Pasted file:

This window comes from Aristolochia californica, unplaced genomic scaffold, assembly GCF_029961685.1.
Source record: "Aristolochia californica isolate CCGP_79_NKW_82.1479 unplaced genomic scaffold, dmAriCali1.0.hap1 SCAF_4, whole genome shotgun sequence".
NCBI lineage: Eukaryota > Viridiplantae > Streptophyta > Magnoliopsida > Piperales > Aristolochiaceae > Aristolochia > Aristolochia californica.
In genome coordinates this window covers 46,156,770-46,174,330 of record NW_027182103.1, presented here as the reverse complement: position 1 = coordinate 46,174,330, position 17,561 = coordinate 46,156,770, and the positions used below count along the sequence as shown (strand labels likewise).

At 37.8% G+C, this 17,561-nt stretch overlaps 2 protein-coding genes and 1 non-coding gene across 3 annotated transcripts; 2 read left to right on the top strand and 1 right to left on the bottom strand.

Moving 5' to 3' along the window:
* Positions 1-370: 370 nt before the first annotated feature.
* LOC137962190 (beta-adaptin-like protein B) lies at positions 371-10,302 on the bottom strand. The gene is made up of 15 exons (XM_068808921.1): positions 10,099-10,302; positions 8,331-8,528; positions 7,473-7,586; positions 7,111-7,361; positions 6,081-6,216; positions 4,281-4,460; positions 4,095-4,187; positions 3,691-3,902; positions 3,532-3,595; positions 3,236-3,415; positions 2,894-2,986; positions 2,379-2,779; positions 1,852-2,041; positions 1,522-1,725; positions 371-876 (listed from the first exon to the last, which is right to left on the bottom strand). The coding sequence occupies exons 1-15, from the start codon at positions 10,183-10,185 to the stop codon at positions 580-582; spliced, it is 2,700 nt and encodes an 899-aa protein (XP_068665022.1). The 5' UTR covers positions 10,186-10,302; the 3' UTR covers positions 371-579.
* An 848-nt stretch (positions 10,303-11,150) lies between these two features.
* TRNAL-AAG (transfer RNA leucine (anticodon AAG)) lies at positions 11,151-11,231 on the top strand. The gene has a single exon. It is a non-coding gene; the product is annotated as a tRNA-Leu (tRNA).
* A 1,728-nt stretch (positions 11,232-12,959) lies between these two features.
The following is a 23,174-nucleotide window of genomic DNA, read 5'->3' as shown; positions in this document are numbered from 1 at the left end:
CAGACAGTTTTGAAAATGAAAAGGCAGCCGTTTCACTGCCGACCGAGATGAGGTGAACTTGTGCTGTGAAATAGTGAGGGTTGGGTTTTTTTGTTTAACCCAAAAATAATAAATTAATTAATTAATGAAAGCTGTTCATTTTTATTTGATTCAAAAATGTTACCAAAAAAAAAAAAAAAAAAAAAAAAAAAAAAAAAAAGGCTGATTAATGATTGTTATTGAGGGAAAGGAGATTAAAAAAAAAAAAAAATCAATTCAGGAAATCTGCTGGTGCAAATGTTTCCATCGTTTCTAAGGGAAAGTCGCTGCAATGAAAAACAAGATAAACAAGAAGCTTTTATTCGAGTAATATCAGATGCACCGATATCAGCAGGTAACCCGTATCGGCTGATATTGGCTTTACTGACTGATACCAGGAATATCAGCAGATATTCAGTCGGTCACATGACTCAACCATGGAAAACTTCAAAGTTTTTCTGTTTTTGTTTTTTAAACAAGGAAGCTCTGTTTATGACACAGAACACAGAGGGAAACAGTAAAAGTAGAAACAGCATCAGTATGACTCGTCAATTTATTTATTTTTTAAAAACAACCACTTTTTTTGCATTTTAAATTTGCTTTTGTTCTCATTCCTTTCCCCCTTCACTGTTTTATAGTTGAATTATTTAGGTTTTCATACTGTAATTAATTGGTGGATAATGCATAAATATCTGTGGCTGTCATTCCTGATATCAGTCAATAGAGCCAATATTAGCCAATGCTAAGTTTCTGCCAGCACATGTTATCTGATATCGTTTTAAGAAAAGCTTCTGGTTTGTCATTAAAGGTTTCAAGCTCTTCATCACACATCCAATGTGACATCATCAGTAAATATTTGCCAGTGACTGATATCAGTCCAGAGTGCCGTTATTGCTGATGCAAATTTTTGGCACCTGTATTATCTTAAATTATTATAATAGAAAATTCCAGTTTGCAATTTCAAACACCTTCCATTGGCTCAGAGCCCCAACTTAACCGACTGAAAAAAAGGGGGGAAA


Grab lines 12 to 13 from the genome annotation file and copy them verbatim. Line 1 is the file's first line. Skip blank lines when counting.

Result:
The following is a 23,174-nucleotide window of genomic DNA, read 5'->3' as shown; positions in this document are numbered from 1 at the left end:
CAGACAGTTTTGAAAATGAAAAGGCAGCCGTTTCACTGCCGACCGAGATGAGGTGAACTTGTGCTGTGAAATAGTGAGGGTTGGGTTTTTTTGTTTAACCCAAAAATAATAAATTAATTAATTAATGAAAGCTGTTCATTTTTATTTGATTCAAAAATGTTACCAAAAAAAAAAAAAAAAAAAAAAAAAAAAAAAAAAAGGCTGATTAATGATTGTTATTGAGGGAAAGGAGATTAAAAAAAAAAAAAAATCAATTCAGGAAATCTGCTGGTGCAAATGTTTCCATCGTTTCTAAGGGAAAGTCGCTGCAATGAAAAACAAGATAAACAAGAAGCTTTTATTCGAGTAATATCAGATGCACCGATATCAGCAGGTAACCCGTATCGGCTGATATTGGCTTTACTGACTGATACCAGGAATATCAGCAGATATTCAGTCGGTCACATGACTCAACCATGGAAAACTTCAAAGTTTTTCTGTTTTTGTTTTTTAAACAAGGAAGCTCTGTTTATGACACAGAACACAGAGGGAAACAGTAAAAGTAGAAACAGCATCAGTATGACTCGTCAATTTATTTATTTTTTAAAAACAACCACTTTTTTTGCATTTTAAATTTGCTTTTGTTCTCATTCCTTTCCCCCTTCACTGTTTTATAGTTGAATTATTTAGGTTTTCATACTGTAATTAATTGGTGGATAATGCATAAATATCTGTGGCTGTCATTCCTGATATCAGTCAATAGAGCCAATATTAGCCAATGCTAAGTTTCTGCCAGCACATGTTATCTGATATCGTTTTAAGAAAAGCTTCTGGTTTGTCATTAAAGGTTTCAAGCTCTTCATCACACATCCAATGTGACATCATCAGTAAATATTTGCCAGTGACTGATATCAGTCCAGAGTGCCGTTATTGCTGATGCAAATTTTTGGCACCTGTATTATCTTAAATTATTATAATAGAAAATTCCAGTTTGCAATTTCAAACACCTTCCATTGGCTCAGAGCCCCAACTTAACCGACTGAAAAAAAGGGGGGAAA